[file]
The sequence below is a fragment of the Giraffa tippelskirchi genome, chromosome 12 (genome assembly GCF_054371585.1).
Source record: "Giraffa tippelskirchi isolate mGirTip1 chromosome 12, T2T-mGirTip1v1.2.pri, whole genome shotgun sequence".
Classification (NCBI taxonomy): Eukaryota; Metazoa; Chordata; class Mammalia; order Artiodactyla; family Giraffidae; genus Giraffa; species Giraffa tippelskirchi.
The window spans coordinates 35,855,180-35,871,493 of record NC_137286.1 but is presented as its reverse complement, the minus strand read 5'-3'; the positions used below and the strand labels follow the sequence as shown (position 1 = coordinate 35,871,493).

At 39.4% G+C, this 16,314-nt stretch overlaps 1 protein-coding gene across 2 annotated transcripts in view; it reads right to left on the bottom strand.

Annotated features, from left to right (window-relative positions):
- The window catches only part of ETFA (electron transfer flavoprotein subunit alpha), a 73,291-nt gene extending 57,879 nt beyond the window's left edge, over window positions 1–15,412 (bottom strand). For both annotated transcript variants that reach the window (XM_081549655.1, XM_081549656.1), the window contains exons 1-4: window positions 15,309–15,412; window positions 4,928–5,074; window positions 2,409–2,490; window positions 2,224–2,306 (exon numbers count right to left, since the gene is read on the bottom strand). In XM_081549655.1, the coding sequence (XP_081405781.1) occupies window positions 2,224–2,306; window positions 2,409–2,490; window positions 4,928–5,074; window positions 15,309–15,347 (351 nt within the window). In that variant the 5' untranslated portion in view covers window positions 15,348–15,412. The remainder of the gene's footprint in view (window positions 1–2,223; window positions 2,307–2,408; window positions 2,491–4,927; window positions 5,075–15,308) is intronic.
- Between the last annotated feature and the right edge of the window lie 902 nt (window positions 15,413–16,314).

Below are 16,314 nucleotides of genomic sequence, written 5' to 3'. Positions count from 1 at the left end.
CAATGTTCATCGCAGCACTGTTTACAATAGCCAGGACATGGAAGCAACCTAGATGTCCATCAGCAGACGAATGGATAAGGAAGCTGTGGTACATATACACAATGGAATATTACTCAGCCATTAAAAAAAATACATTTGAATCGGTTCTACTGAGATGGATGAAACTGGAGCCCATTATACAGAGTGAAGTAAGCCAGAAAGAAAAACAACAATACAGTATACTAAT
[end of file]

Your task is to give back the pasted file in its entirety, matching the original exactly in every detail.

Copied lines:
The sequence below is a fragment of the Giraffa tippelskirchi genome, chromosome 12 (genome assembly GCF_054371585.1).
Source record: "Giraffa tippelskirchi isolate mGirTip1 chromosome 12, T2T-mGirTip1v1.2.pri, whole genome shotgun sequence".
Classification (NCBI taxonomy): Eukaryota; Metazoa; Chordata; class Mammalia; order Artiodactyla; family Giraffidae; genus Giraffa; species Giraffa tippelskirchi.
The window spans coordinates 35,855,180-35,871,493 of record NC_137286.1 but is presented as its reverse complement, the minus strand read 5'-3'; the positions used below and the strand labels follow the sequence as shown (position 1 = coordinate 35,871,493).

At 39.4% G+C, this 16,314-nt stretch overlaps 1 protein-coding gene across 2 annotated transcripts in view; it reads right to left on the bottom strand.

Annotated features, from left to right (window-relative positions):
- The window catches only part of ETFA (electron transfer flavoprotein subunit alpha), a 73,291-nt gene extending 57,879 nt beyond the window's left edge, over window positions 1–15,412 (bottom strand). For both annotated transcript variants that reach the window (XM_081549655.1, XM_081549656.1), the window contains exons 1-4: window positions 15,309–15,412; window positions 4,928–5,074; window positions 2,409–2,490; window positions 2,224–2,306 (exon numbers count right to left, since the gene is read on the bottom strand). In XM_081549655.1, the coding sequence (XP_081405781.1) occupies window positions 2,224–2,306; window positions 2,409–2,490; window positions 4,928–5,074; window positions 15,309–15,347 (351 nt within the window). In that variant the 5' untranslated portion in view covers window positions 15,348–15,412. The remainder of the gene's footprint in view (window positions 1–2,223; window positions 2,307–2,408; window positions 2,491–4,927; window positions 5,075–15,308) is intronic.
- Between the last annotated feature and the right edge of the window lie 902 nt (window positions 15,413–16,314).

Below are 16,314 nucleotides of genomic sequence, written 5' to 3'. Positions count from 1 at the left end.
CAATGTTCATCGCAGCACTGTTTACAATAGCCAGGACATGGAAGCAACCTAGATGTCCATCAGCAGACGAATGGATAAGGAAGCTGTGGTACATATACACAATGGAATATTACTCAGCCATTAAAAAAAATACATTTGAATCGGTTCTACTGAGATGGATGAAACTGGAGCCCATTATACAGAGTGAAGTAAGCCAGAAAGAAAAACAACAATACAGTATACTAAT